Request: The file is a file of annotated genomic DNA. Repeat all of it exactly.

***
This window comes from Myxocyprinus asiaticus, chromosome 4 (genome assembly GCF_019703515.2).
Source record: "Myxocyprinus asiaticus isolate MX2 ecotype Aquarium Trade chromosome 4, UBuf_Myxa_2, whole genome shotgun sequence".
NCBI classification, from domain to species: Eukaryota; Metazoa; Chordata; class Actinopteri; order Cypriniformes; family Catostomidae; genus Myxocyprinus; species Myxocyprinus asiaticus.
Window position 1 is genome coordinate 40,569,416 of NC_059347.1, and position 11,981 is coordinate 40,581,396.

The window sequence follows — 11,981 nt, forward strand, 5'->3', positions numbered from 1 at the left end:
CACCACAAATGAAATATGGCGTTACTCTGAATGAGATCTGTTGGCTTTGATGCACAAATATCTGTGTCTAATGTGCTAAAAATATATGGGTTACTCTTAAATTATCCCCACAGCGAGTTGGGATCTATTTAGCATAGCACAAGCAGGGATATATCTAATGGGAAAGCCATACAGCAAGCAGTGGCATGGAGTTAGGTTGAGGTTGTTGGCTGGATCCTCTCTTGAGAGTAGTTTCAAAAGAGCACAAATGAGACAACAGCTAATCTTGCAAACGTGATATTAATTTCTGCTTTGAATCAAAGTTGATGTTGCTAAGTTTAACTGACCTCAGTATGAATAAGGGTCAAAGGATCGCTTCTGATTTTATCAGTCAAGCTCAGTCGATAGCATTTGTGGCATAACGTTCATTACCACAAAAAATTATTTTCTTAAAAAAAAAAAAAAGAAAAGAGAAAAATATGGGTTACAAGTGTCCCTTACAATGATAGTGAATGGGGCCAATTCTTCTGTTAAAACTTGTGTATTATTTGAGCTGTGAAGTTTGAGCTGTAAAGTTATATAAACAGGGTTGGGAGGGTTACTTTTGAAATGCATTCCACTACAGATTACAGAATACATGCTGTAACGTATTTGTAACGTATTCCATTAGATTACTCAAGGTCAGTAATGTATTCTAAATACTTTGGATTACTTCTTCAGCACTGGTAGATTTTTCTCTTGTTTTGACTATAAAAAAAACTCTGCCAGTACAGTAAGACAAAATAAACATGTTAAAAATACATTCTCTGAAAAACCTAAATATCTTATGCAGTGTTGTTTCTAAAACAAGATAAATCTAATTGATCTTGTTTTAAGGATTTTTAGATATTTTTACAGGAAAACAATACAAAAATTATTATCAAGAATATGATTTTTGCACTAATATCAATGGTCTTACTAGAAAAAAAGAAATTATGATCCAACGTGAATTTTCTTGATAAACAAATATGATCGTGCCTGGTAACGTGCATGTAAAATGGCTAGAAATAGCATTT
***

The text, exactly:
This window comes from Myxocyprinus asiaticus, chromosome 4 (genome assembly GCF_019703515.2).
Source record: "Myxocyprinus asiaticus isolate MX2 ecotype Aquarium Trade chromosome 4, UBuf_Myxa_2, whole genome shotgun sequence".
NCBI classification, from domain to species: Eukaryota; Metazoa; Chordata; class Actinopteri; order Cypriniformes; family Catostomidae; genus Myxocyprinus; species Myxocyprinus asiaticus.
Window position 1 is genome coordinate 40,569,416 of NC_059347.1, and position 11,981 is coordinate 40,581,396.

The window sequence follows — 11,981 nt, forward strand, 5'->3', positions numbered from 1 at the left end:
CACCACAAATGAAATATGGCGTTACTCTGAATGAGATCTGTTGGCTTTGATGCACAAATATCTGTGTCTAATGTGCTAAAAATATATGGGTTACTCTTAAATTATCCCCACAGCGAGTTGGGATCTATTTAGCATAGCACAAGCAGGGATATATCTAATGGGAAAGCCATACAGCAAGCAGTGGCATGGAGTTAGGTTGAGGTTGTTGGCTGGATCCTCTCTTGAGAGTAGTTTCAAAAGAGCACAAATGAGACAACAGCTAATCTTGCAAACGTGATATTAATTTCTGCTTTGAATCAAAGTTGATGTTGCTAAGTTTAACTGACCTCAGTATGAATAAGGGTCAAAGGATCGCTTCTGATTTTATCAGTCAAGCTCAGTCGATAGCATTTGTGGCATAACGTTCATTACCACAAAAAATTATTTTCTTAAAAAAAAAAAAAAGAAAAGAGAAAAATATGGGTTACAAGTGTCCCTTACAATGATAGTGAATGGGGCCAATTCTTCTGTTAAAACTTGTGTATTATTTGAGCTGTGAAGTTTGAGCTGTAAAGTTATATAAACAGGGTTGGGAGGGTTACTTTTGAAATGCATTCCACTACAGATTACAGAATACATGCTGTAACGTATTTGTAACGTATTCCATTAGATTACTCAAGGTCAGTAATGTATTCTAAATACTTTGGATTACTTCTTCAGCACTGGTAGATTTTTCTCTTGTTTTGACTATAAAAAAAACTCTGCCAGTACAGTAAGACAAAATAAACATGTTAAAAATACATTCTCTGAAAAACCTAAATATCTTATGCAGTGTTGTTTCTAAAACAAGATAAATCTAATTGATCTTGTTTTAAGGATTTTTAGATATTTTTACAGGAAAACAATACAAAAATTATTATCAAGAATATGATTTTTGCACTAATATCAATGGTCTTACTAGAAAAAAAGAAATTATGATCCAACGTGAATTTTCTTGATAAACAAATATGATCGTGCCTGGTAACGTGCATGTAAAATGGCTAGAAATAGCATTT